Win abc's

(redirected from Windows basics)

Win abc's

This tutorial is for newcomers who have never worked with Windows before. Most of the screen shots are from Windows 7; however, the tutorials are also appropriate for Windows Vista, Windows XP and the desktop mode in Windows 8 and 10.

To learn about Windows 8, see Win8 abc's. For Windows 10, see Win10 abc's. To learn about operating systems in general, see operating system. For handy Windows tips, see Win tips.

What's a Window?

A window is a rectangular area on screen with a title bar and program name at the top. Each time you launch (run) a Windows application, it is displayed in its own window. You can launch several applications and keep them all open.

You can place windows side-by-side in order to view more than one document at the same time. The windows can be moved around, overlapped, made smaller or made to take up the full screen, and you can easily switch between them. When you rerun an application, it should come back in the same window size that existed when you exited the program.

Windows in Windows
Windows, the Mac and every other graphics-based operating system, display applications in a window. This shows the computer's desktop partially covered by four open programs, each in a window. Applications can also open up other windows.

Bookmark This

To learn the basics, bookmark this section and read the following entries in sequence. All the Windows how to's in this encyclopedia start with a "Win" prefix.

A - Start Menu and Taskbar
The Start menu is the launching pad for running applications, and the title bar and Taskbar identify what is running.

1. See Win Start menu.

2. See Win Title bar.

3. See Win Taskbar.

4. See Win File menu.

B - Switching and Moving Windows Around
You can switch from one open application to another, and you can take a window off screen temporarily. You can move windows around on screen and change their size.

1. See Win Switch windows.

2. See Win Minimize windows.

3. See Win Copy between windows.

4. See Win Change window position and size.

C - Using Windows Explorer
Since install programs create the appropriate folders on your hard disk for storing the application, and since the applications save data into default folders, many users never deal with file management. However, you may want to add folders for better organization some time, or you may want to transfer data into or out of the computer via a USB drive. In such cases, the Explorer utility is used, which is an important component in Windows.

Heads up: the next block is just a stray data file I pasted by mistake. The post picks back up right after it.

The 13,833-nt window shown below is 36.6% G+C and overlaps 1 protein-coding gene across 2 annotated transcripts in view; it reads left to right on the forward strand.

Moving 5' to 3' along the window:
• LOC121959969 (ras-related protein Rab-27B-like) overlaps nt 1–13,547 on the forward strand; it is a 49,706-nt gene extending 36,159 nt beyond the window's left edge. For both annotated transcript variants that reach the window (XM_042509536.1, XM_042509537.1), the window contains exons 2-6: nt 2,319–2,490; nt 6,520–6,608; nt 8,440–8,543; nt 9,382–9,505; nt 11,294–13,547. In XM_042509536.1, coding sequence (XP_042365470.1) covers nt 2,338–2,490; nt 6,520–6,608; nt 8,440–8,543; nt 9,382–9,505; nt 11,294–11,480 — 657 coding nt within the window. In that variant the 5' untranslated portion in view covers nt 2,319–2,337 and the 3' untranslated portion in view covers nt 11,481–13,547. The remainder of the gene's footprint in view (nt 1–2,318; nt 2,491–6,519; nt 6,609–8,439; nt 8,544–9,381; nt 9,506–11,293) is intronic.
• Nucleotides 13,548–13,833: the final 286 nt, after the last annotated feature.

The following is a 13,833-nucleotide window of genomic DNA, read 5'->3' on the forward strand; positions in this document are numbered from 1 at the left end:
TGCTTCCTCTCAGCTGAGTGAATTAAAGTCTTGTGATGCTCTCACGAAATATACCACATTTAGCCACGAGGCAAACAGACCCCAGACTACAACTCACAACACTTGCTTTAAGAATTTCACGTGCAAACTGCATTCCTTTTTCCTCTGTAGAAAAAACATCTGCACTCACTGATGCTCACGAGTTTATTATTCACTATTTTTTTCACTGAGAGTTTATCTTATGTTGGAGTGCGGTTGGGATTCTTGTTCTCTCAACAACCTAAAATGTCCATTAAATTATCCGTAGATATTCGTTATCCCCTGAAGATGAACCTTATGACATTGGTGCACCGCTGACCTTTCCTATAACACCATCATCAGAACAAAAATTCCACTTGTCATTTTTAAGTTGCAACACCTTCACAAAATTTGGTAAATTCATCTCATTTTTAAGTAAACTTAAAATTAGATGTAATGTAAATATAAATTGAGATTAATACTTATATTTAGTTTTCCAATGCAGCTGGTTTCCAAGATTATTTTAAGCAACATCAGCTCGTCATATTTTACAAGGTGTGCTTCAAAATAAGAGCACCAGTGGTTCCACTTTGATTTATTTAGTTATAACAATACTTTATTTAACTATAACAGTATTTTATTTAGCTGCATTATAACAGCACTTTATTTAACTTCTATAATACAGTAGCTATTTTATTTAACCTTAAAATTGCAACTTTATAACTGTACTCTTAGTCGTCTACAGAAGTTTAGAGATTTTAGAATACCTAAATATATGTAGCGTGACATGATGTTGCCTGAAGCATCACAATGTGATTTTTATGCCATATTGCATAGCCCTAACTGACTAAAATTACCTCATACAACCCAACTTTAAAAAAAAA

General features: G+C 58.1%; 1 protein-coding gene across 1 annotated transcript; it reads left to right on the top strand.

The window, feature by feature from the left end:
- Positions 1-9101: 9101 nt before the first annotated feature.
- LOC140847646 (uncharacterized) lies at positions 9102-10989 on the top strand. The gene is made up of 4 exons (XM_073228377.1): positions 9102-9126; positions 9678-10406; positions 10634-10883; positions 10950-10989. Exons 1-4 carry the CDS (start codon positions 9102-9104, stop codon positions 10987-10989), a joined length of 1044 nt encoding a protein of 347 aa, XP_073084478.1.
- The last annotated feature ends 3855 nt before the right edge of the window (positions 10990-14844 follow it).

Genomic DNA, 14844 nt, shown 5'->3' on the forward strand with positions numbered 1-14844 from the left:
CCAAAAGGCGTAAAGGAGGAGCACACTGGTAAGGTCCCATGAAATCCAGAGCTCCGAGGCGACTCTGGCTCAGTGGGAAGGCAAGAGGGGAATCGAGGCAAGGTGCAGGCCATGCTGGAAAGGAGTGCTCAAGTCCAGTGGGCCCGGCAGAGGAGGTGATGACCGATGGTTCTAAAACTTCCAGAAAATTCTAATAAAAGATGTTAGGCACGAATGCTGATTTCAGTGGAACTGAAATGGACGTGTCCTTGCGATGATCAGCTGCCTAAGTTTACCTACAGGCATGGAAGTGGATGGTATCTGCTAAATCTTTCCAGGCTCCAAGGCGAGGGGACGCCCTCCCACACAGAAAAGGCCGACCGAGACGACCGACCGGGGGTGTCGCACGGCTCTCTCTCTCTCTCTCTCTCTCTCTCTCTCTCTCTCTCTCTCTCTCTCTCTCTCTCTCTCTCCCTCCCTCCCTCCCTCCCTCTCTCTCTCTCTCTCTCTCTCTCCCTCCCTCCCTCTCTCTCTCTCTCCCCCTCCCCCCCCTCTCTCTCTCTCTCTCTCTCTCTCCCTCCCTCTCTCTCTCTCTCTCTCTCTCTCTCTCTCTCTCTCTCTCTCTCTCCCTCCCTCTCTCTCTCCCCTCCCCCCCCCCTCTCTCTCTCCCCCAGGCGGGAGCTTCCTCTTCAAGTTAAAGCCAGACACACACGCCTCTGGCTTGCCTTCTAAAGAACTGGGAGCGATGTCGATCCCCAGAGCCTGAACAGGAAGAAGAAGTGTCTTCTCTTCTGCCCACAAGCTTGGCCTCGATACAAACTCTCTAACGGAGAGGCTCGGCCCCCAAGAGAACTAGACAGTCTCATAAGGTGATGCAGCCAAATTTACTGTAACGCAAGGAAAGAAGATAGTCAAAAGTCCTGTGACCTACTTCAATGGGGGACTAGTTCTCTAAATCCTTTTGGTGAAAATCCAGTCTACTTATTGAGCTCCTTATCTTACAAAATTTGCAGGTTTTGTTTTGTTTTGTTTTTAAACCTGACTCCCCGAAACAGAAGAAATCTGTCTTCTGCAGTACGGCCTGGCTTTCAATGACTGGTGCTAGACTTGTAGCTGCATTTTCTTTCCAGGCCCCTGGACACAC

1. See Win Explorer.

2. See Win Folder organization.

3. See Win Create new folder.

4. See Win Highlighting items.

5. See Win Copy/move files/folders.

6. See Win Drag and drop.

Good luck and happy computing!
References in periodicals archive ?
com/en-us/switch/mac-surface) Making the Switch " website is packed with information on Windows basics and questions and answers section specific to switching from an Apple MacBook to a Microsoft Surface Pro 3.
Coverage begins with an overview of Windows 8 and Modern UI apps, then progresses to Windows basics, Windows programs, and working with files, pictures, music, and videos.
Coverage encompasses Windows basics, working with files, pictures, and audio, creating movies, and customizing Windows, as well as sharing files, browsing the web, e-mail and instant messaging, working on a network, and optimizing computer performance.
The class will cover topics that include computer hardware and software basics, connecting to the Internet, blogs and MySpace, fraud, setting rules and expectations, chat rooms, Windows basics and finding hidden files, ID theft, methods used by sexual predators to locate and manipulate their victims, filtering, blocking and monitoring Internet activity with software, parental controls and searching a computer to see what others have been doing on it.
As an incentive for even more hospitals to partner with Optasia and InfoLogix, free training courseware on HIPAA Security and Windows Basics for clinicians is being offered as part of this offer.
4 to March 8; a computers for beginners Saturday class, from March 13 to May 22; Windows basics, from March 15 to 31; Microsoft Office, from March 22 to May 19; a Microsoft Windows/Word/Excel combination class, from April 12 to May 19; and Microsoft Word, from April 26 to May 19.